“You’re expected to do a job in the military and then you expect if something happens that you’ll be looked after,” he offered.

Both he and Propst say they feel betrayed.

“You volunteered while your friends were going off to college to go fight for your country. [You] actually got the call and suffered the hardships, and then get [their] back turned on you,” said Propst.

But earlier this year, there was a glimmer of hope. Propst saw a story similar to his done by a Florida TV station featuring what appears to be a letter from the Department of the Army with an admission.

“Units were told to destroy their records since there was no space to ship the paper back to the states,” reads the letter, which it says was in “direct contradiction to the existing army regulations.”

ABC11 has not been able to confirm the authenticity of the document which also says “nearly all records below the brigade level no longer existed,” but NC Senator Kay Hagan told us: “It is very disturbing that veterans may have been denied services because units were given bad guidance to destroy their copies of wartime records. I am working with the VA to get to the bottom of this, and help our veterans - who put their lives on the line for our freedom - get the benefits they deserve.”

Layton and Propst told us they believe the Army letter is real.

“I find it interesting that in that letter they say units of brigade level or lower. Why weren’t the general’s records burned? Or the colonel’s? Or the staff at the division headquarters? Why was it just us low people on the totem pole. If there’s no room, there’s no room,” said Propst.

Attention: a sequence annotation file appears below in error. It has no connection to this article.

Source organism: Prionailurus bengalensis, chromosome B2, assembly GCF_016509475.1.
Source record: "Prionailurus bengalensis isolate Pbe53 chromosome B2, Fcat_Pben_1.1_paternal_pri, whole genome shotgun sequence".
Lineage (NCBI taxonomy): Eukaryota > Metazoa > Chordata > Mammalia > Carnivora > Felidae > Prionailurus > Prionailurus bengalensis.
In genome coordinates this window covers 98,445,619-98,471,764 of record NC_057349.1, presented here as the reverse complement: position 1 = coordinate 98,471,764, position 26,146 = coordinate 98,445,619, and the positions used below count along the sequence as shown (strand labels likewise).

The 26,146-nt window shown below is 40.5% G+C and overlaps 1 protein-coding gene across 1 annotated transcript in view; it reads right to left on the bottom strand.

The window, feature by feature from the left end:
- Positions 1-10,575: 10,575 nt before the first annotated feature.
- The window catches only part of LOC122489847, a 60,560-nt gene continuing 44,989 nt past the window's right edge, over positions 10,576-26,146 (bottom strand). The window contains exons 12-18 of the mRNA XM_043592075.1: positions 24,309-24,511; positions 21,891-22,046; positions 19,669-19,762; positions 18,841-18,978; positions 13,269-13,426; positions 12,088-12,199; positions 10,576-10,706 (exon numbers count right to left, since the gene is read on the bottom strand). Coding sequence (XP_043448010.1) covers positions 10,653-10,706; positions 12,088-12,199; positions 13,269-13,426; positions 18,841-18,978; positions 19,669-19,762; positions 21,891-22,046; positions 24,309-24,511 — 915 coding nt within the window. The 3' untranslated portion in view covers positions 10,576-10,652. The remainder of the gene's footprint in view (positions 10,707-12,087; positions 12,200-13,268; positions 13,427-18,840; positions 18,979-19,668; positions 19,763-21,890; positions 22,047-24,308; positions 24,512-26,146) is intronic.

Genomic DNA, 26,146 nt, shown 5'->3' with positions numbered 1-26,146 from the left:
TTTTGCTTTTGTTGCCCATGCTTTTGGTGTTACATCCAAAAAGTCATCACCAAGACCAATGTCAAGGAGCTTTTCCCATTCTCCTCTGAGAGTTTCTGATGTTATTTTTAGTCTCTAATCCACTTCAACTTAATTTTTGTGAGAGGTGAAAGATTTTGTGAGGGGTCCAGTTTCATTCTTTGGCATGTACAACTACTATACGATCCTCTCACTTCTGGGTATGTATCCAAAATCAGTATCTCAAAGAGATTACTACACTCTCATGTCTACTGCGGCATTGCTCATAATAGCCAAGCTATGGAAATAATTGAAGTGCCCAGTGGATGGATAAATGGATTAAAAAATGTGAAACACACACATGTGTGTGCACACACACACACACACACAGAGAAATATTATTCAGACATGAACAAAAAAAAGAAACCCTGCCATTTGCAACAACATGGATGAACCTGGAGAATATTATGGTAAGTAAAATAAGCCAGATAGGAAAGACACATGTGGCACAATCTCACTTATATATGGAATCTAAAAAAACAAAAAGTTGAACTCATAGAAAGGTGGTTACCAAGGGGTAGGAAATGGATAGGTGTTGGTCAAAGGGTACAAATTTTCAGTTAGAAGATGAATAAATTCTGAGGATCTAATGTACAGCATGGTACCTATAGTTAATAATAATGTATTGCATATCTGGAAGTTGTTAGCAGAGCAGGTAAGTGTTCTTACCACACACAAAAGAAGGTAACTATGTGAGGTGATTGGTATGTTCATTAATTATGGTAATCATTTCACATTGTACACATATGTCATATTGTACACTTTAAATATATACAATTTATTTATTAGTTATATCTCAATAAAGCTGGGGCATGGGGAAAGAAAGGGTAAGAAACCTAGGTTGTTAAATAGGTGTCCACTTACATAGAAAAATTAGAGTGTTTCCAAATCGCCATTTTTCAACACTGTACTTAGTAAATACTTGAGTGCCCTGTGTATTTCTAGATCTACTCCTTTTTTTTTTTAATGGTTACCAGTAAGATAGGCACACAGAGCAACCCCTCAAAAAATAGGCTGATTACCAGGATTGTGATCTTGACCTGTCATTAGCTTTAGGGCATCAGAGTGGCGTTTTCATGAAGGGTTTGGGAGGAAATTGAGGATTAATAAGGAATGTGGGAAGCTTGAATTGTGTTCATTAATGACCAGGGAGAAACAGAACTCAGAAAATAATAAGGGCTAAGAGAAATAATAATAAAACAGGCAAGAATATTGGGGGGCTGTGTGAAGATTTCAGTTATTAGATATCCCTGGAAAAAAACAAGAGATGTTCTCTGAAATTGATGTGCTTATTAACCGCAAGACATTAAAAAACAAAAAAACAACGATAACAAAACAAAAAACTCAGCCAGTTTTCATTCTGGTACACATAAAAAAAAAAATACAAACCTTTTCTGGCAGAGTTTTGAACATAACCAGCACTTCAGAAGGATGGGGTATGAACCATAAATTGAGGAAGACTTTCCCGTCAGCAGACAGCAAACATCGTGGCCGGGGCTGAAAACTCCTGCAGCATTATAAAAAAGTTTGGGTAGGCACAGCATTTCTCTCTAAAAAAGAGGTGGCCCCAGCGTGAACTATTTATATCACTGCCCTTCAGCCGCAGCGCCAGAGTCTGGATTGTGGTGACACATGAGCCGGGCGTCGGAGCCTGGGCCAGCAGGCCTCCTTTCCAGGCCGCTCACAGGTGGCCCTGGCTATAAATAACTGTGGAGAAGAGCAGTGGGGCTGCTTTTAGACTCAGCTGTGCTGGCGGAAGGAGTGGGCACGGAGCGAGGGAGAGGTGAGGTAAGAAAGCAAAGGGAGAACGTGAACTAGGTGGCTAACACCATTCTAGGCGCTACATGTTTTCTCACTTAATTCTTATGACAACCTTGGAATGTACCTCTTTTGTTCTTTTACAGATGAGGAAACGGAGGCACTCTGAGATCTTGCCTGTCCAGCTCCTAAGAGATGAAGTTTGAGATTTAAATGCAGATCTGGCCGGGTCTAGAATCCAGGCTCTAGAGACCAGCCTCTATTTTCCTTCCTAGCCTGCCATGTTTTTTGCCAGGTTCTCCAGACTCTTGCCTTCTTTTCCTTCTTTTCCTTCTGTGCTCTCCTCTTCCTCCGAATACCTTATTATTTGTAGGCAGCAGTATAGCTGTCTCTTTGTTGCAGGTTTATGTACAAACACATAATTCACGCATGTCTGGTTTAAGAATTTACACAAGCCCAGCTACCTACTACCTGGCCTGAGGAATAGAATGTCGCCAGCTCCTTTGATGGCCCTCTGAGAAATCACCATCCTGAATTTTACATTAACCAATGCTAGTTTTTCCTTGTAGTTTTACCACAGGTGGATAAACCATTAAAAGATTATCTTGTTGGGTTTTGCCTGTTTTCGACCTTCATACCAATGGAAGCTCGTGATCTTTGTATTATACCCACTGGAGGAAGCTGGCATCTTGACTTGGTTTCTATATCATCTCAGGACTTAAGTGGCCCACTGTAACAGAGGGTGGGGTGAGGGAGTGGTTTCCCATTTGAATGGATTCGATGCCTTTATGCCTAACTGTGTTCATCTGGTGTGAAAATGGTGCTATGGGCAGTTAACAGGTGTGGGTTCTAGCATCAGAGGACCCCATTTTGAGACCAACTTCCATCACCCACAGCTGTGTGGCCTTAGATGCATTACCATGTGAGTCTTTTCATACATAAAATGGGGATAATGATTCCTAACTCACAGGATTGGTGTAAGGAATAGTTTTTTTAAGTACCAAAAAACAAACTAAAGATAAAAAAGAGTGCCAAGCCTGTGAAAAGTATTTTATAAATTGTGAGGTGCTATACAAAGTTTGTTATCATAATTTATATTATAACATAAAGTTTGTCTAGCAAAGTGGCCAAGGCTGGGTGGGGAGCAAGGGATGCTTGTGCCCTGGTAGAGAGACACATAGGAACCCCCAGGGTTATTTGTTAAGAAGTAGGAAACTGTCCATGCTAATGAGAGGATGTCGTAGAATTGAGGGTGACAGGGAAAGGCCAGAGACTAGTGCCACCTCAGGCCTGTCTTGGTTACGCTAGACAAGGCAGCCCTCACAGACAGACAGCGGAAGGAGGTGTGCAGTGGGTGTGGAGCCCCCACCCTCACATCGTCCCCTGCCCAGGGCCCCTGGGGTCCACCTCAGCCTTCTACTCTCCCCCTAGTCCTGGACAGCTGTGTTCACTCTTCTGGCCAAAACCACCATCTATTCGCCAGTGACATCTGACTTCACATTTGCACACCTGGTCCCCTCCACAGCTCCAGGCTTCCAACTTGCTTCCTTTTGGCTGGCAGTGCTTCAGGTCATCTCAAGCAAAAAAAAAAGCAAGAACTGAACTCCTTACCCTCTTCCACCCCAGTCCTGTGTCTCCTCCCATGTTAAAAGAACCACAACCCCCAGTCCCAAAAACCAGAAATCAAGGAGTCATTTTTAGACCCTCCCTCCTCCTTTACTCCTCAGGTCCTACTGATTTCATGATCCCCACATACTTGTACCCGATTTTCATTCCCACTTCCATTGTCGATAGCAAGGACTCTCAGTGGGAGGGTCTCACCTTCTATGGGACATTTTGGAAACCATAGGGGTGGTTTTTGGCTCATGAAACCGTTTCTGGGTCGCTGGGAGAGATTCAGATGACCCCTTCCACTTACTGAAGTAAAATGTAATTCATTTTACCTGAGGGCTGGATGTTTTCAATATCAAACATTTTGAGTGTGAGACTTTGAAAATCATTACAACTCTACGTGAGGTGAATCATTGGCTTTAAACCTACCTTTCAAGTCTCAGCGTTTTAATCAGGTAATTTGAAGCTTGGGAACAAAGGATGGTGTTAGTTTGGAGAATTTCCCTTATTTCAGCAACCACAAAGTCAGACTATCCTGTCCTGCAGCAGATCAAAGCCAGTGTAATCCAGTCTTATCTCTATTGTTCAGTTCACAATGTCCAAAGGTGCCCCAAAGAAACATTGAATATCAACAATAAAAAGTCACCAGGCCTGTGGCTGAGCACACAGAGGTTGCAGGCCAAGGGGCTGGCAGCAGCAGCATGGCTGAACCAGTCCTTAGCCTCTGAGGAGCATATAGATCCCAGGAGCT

Both soldiers continue to appeal their denials. Propst even got the medic who treated him then - now a doctor - to confirm he was treated during the war for chronic pain due to parachute injury.

“You produce these records, and they still just turn their back on you,” said Propst.

Propst said he thinks he knows why.

“It would cost them billions to pay for all these claims. It’s about saving money,” he offered.

But both vets say, just like their last battle, they won’t back down from this one.

“You got to keep trying, and if you don’t, then you lose,” said Layton. “I just want to make sure that these people out there that are fighting the system don’t give up and keep trying, because it’s an uphill fight.”

Recently, both men did get a percentage of their service disability benefits approved. But, they’re still being denied compensation for their back, leg, and other injuries. Both say it’s because of the missing records. Both are appealing their latest denials.

Again, it’s important to note that they are getting treatment from the VA for their injuries. This comes down to their disability benefits for service-connected injuries.

ABC11 has heard from other veterans who say they’re dealing with roadblocks when it comes to getting treatment or services. There are organizations out there to help. Find information at these websites:

North Carolina Division of Veterans Affairs:

Disabled American Veterans:

Veterans Leadership Council of North Carolina-Cares: